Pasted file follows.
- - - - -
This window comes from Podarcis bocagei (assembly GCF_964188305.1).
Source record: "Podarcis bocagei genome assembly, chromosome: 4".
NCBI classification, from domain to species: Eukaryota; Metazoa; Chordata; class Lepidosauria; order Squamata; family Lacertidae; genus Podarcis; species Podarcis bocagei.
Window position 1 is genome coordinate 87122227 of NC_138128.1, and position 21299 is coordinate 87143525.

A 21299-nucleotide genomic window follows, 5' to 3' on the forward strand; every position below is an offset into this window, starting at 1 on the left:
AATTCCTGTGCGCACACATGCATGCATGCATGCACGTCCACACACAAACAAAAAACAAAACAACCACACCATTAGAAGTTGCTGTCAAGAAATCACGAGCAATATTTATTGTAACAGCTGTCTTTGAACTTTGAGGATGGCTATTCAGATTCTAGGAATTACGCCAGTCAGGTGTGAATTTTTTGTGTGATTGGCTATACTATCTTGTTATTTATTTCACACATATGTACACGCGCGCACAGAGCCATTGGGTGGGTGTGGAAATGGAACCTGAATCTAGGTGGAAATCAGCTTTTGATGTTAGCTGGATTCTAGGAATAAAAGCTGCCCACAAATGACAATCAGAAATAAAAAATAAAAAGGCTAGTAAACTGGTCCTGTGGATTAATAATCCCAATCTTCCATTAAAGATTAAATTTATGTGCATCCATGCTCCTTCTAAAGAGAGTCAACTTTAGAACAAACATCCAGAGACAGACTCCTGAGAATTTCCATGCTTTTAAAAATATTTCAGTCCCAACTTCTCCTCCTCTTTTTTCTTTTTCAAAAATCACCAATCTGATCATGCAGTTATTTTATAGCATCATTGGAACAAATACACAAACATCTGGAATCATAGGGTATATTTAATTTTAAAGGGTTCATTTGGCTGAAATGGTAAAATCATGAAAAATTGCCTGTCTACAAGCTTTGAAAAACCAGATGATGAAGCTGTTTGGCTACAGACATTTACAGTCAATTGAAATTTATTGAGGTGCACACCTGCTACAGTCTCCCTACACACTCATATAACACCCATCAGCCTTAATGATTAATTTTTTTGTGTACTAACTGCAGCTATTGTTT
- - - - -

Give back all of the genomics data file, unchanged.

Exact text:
This window comes from Podarcis bocagei (assembly GCF_964188305.1).
Source record: "Podarcis bocagei genome assembly, chromosome: 4".
NCBI classification, from domain to species: Eukaryota; Metazoa; Chordata; class Lepidosauria; order Squamata; family Lacertidae; genus Podarcis; species Podarcis bocagei.
Window position 1 is genome coordinate 87122227 of NC_138128.1, and position 21299 is coordinate 87143525.

A 21299-nucleotide genomic window follows, 5' to 3' on the forward strand; every position below is an offset into this window, starting at 1 on the left:
AATTCCTGTGCGCACACATGCATGCATGCATGCACGTCCACACACAAACAAAAAACAAAACAACCACACCATTAGAAGTTGCTGTCAAGAAATCACGAGCAATATTTATTGTAACAGCTGTCTTTGAACTTTGAGGATGGCTATTCAGATTCTAGGAATTACGCCAGTCAGGTGTGAATTTTTTGTGTGATTGGCTATACTATCTTGTTATTTATTTCACACATATGTACACGCGCGCACAGAGCCATTGGGTGGGTGTGGAAATGGAACCTGAATCTAGGTGGAAATCAGCTTTTGATGTTAGCTGGATTCTAGGAATAAAAGCTGCCCACAAATGACAATCAGAAATAAAAAATAAAAAGGCTAGTAAACTGGTCCTGTGGATTAATAATCCCAATCTTCCATTAAAGATTAAATTTATGTGCATCCATGCTCCTTCTAAAGAGAGTCAACTTTAGAACAAACATCCAGAGACAGACTCCTGAGAATTTCCATGCTTTTAAAAATATTTCAGTCCCAACTTCTCCTCCTCTTTTTTCTTTTTCAAAAATCACCAATCTGATCATGCAGTTATTTTATAGCATCATTGGAACAAATACACAAACATCTGGAATCATAGGGTATATTTAATTTTAAAGGGTTCATTTGGCTGAAATGGTAAAATCATGAAAAATTGCCTGTCTACAAGCTTTGAAAAACCAGATGATGAAGCTGTTTGGCTACAGACATTTACAGTCAATTGAAATTTATTGAGGTGCACACCTGCTACAGTCTCCCTACACACTCATATAACACCCATCAGCCTTAATGATTAATTTTTTTGTGTACTAACTGCAGCTATTGTTT